Saturday, 6 July 2013

Early Accounting For Style

I have many young female relatives who love dressing up and taking pictures of themselves looking the bee's knees - as we were wont to imagine ourselves but with only the aid of some klutz with a Box Brownie who always seemed to click while we scowled into the sunlight - that is if they managed to get our heads in at all! But this is in no way new-fangled behaviour. A 16th century style-obsessed accountant from Augsburg in Germany commissioned water-colour paintings of himself wearing the latest fashion from the age of 23 until he was 63.

Matthaeus Schwarz's interest in fashion (and himself) dated from his early youth and resulted in a unique pictorial record. Schwarz was the head accountant for the Fugger family, one of the most important and wealthy German merchant and banking families at the time. He started to record his appearance in 1520, initially commissioning 36 images to retrospectively cover his appearance from childhood up until the age of 23. Over four decades he commissioned a total of 137 original watercolour images of his outfits, painted by three principal artists.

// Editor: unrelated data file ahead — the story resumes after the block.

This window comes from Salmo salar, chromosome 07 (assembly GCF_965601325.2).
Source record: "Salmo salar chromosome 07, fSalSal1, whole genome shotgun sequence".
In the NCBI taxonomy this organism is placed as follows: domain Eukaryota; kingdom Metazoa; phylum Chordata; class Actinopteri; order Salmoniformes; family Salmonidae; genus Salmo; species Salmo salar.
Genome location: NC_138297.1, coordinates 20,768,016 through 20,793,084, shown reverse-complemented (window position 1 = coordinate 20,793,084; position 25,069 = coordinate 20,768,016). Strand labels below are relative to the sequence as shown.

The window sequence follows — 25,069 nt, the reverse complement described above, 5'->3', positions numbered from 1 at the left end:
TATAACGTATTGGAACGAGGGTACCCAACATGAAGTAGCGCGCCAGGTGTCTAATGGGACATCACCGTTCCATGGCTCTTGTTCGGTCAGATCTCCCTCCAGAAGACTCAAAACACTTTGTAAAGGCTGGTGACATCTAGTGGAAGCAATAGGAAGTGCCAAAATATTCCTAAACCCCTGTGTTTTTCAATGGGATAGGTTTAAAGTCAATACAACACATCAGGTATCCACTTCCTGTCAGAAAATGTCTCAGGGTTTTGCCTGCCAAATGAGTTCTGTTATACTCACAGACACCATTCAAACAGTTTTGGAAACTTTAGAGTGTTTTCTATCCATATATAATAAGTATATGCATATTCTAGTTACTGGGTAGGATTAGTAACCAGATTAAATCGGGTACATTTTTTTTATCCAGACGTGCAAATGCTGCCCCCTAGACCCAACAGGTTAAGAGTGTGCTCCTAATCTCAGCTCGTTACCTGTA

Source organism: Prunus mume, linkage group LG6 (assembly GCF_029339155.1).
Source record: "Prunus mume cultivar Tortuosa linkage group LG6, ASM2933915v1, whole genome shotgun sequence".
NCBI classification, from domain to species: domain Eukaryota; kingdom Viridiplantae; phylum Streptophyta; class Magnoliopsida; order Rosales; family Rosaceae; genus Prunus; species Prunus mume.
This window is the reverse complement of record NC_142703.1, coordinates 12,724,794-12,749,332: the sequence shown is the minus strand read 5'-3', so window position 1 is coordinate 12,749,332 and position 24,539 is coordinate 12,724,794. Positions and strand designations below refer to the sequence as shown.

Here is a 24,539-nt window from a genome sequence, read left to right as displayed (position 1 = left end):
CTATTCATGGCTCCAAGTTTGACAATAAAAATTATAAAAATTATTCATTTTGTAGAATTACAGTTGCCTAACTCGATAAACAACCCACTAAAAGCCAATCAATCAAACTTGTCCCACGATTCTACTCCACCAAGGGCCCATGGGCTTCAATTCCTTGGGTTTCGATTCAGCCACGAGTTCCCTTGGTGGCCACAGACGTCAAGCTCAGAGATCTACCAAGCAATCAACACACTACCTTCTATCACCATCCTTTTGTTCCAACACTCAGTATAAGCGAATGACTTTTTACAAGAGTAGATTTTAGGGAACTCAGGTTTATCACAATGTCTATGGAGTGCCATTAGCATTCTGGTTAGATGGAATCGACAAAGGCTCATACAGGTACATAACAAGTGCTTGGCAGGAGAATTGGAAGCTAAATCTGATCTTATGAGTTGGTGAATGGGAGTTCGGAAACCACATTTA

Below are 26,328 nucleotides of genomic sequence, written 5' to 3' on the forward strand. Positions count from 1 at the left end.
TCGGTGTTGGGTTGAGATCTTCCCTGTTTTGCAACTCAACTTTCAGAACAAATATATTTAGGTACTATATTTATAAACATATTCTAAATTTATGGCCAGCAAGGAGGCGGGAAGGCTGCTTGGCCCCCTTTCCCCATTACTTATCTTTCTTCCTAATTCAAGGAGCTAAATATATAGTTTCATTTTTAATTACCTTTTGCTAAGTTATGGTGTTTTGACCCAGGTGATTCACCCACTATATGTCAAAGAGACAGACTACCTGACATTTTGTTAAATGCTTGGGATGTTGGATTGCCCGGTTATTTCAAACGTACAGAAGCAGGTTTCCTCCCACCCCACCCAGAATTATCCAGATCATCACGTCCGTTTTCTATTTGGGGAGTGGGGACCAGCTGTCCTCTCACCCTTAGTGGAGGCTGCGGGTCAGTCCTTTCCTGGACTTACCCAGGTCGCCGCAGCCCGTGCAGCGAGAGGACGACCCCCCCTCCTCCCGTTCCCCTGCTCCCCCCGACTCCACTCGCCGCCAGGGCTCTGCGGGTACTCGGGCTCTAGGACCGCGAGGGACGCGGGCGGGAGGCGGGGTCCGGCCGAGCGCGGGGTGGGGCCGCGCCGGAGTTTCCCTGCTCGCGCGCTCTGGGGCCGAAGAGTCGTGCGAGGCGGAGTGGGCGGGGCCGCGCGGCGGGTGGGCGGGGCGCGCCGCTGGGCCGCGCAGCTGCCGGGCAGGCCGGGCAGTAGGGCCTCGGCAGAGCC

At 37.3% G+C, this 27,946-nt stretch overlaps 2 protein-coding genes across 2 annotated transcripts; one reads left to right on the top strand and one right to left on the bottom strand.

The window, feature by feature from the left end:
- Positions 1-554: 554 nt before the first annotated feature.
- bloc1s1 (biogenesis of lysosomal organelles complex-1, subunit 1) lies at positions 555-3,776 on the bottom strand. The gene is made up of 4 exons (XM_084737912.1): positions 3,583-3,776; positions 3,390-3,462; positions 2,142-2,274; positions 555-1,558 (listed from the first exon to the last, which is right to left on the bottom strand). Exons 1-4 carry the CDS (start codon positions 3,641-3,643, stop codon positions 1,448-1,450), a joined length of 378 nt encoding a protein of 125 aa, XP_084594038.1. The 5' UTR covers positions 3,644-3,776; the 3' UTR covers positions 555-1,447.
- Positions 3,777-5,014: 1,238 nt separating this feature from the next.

He then had the pages bound, creating what became known as the Trachtenbuch des Matthaus Schwarz - Schwarz Book of Clothes. This book is in a small museum in Braunschweig, Germany. To read more about Matthaeus Schwarz and his amazing multicolour clothes, click here.

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